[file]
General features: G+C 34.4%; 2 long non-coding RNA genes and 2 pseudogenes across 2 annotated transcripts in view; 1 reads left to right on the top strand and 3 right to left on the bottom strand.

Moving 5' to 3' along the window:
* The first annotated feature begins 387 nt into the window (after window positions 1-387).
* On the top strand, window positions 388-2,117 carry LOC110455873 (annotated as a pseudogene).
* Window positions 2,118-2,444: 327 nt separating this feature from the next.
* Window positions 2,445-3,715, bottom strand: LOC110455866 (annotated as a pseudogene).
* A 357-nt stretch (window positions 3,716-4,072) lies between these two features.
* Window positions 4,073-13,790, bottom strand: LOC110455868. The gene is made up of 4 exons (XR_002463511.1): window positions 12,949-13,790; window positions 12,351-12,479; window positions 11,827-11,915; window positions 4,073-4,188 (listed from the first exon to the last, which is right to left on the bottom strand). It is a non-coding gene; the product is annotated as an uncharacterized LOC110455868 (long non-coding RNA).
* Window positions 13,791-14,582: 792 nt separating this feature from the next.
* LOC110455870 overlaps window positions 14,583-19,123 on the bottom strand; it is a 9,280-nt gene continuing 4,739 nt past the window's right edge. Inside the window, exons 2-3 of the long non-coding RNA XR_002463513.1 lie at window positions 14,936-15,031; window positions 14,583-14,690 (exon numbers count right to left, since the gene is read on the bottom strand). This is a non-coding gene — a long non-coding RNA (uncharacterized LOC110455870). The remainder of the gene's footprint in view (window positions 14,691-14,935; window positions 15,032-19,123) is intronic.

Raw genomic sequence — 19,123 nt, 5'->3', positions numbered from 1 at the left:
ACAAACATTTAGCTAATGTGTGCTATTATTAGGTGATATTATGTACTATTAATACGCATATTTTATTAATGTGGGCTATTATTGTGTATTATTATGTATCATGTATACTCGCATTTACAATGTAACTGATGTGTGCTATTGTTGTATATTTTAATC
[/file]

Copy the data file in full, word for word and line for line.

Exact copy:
General features: G+C 34.4%; 2 long non-coding RNA genes and 2 pseudogenes across 2 annotated transcripts in view; 1 reads left to right on the top strand and 3 right to left on the bottom strand.

Moving 5' to 3' along the window:
* The first annotated feature begins 387 nt into the window (after window positions 1-387).
* On the top strand, window positions 388-2,117 carry LOC110455873 (annotated as a pseudogene).
* Window positions 2,118-2,444: 327 nt separating this feature from the next.
* Window positions 2,445-3,715, bottom strand: LOC110455866 (annotated as a pseudogene).
* A 357-nt stretch (window positions 3,716-4,072) lies between these two features.
* Window positions 4,073-13,790, bottom strand: LOC110455868. The gene is made up of 4 exons (XR_002463511.1): window positions 12,949-13,790; window positions 12,351-12,479; window positions 11,827-11,915; window positions 4,073-4,188 (listed from the first exon to the last, which is right to left on the bottom strand). It is a non-coding gene; the product is annotated as an uncharacterized LOC110455868 (long non-coding RNA).
* Window positions 13,791-14,582: 792 nt separating this feature from the next.
* LOC110455870 overlaps window positions 14,583-19,123 on the bottom strand; it is a 9,280-nt gene continuing 4,739 nt past the window's right edge. Inside the window, exons 2-3 of the long non-coding RNA XR_002463513.1 lie at window positions 14,936-15,031; window positions 14,583-14,690 (exon numbers count right to left, since the gene is read on the bottom strand). This is a non-coding gene — a long non-coding RNA (uncharacterized LOC110455870). The remainder of the gene's footprint in view (window positions 14,691-14,935; window positions 15,032-19,123) is intronic.

Raw genomic sequence — 19,123 nt, 5'->3', positions numbered from 1 at the left:
ACAAACATTTAGCTAATGTGTGCTATTATTAGGTGATATTATGTACTATTAATACGCATATTTTATTAATGTGGGCTATTATTGTGTATTATTATGTATCATGTATACTCGCATTTACAATGTAACTGATGTGTGCTATTGTTGTATATTTTAATC